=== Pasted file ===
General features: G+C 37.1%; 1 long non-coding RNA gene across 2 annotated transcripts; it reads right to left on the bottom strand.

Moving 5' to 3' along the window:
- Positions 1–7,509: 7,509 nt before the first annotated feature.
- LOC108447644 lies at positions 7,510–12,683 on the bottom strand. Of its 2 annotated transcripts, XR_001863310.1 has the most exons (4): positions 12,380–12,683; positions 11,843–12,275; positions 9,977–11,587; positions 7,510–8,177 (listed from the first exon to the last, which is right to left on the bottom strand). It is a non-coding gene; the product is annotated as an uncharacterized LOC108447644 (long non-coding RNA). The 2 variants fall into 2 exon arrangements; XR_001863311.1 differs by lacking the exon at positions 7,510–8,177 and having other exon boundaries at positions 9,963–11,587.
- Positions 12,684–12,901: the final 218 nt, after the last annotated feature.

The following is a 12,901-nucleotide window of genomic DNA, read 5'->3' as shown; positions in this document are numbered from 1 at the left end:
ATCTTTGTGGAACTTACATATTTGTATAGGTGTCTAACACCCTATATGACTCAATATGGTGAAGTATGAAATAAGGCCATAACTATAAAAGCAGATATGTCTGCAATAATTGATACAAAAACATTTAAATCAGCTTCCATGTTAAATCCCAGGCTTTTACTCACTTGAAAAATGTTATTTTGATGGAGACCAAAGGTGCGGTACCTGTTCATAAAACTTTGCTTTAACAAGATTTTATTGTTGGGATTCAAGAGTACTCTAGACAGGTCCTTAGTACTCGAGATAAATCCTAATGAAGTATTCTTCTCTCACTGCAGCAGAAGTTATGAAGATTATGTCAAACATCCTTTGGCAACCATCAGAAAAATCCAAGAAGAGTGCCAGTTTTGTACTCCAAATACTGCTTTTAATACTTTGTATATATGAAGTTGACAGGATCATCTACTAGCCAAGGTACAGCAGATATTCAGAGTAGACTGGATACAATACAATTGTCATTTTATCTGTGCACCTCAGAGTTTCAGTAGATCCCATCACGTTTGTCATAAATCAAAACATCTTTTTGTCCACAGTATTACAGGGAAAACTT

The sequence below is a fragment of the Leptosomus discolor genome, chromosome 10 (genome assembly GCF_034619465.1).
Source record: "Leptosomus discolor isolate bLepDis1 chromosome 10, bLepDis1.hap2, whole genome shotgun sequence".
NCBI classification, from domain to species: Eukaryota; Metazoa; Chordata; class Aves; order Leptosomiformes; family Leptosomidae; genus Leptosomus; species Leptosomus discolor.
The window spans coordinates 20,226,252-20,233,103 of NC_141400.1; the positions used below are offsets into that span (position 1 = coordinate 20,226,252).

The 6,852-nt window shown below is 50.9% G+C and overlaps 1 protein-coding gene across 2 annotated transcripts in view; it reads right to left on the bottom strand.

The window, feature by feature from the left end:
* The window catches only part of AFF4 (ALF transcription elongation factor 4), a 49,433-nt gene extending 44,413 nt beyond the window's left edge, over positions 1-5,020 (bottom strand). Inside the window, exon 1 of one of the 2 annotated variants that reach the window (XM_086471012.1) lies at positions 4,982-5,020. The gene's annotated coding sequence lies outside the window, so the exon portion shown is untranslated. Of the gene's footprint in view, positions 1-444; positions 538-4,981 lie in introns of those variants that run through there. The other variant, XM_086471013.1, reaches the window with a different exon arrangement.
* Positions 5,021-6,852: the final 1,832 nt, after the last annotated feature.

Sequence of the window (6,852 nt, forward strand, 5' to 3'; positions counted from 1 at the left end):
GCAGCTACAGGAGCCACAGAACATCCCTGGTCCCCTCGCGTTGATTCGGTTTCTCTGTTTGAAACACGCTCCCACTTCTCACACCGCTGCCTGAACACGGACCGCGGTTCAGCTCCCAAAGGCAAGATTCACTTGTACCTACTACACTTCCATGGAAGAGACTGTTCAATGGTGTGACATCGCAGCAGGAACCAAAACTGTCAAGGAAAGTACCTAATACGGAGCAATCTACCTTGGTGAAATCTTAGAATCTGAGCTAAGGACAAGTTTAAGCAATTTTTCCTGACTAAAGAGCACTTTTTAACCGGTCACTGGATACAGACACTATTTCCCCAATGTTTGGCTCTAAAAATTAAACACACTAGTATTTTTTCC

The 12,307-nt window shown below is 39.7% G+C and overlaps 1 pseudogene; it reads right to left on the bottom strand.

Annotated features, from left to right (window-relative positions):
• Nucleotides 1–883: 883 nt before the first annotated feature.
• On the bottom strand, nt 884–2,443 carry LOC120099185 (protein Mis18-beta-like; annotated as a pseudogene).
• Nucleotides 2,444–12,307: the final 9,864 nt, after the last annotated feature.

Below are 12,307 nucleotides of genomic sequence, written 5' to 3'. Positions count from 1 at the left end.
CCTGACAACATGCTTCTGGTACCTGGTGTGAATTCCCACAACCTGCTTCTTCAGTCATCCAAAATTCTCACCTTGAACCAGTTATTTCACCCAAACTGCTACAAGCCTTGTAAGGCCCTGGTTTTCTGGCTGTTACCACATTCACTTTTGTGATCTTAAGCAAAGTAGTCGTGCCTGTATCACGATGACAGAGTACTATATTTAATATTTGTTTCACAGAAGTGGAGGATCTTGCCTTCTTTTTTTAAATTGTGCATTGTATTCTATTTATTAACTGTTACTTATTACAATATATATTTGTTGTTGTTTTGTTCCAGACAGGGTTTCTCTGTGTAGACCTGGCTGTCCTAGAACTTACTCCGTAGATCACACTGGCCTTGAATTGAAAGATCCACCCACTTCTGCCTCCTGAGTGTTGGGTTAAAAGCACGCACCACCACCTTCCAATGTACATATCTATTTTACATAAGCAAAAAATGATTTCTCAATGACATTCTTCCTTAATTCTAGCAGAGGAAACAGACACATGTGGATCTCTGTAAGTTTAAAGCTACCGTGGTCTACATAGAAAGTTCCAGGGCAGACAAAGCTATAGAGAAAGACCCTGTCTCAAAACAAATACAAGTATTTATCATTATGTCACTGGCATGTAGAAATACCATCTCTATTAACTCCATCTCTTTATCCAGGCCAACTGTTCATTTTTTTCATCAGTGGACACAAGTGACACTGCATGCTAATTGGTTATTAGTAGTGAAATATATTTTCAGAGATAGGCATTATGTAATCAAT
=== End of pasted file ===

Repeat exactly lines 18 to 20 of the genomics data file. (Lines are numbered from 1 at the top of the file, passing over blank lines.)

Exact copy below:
The 12,307-nt window shown below is 39.7% G+C and overlaps 1 pseudogene; it reads right to left on the bottom strand.

Annotated features, from left to right (window-relative positions):
• Nucleotides 1–883: 883 nt before the first annotated feature.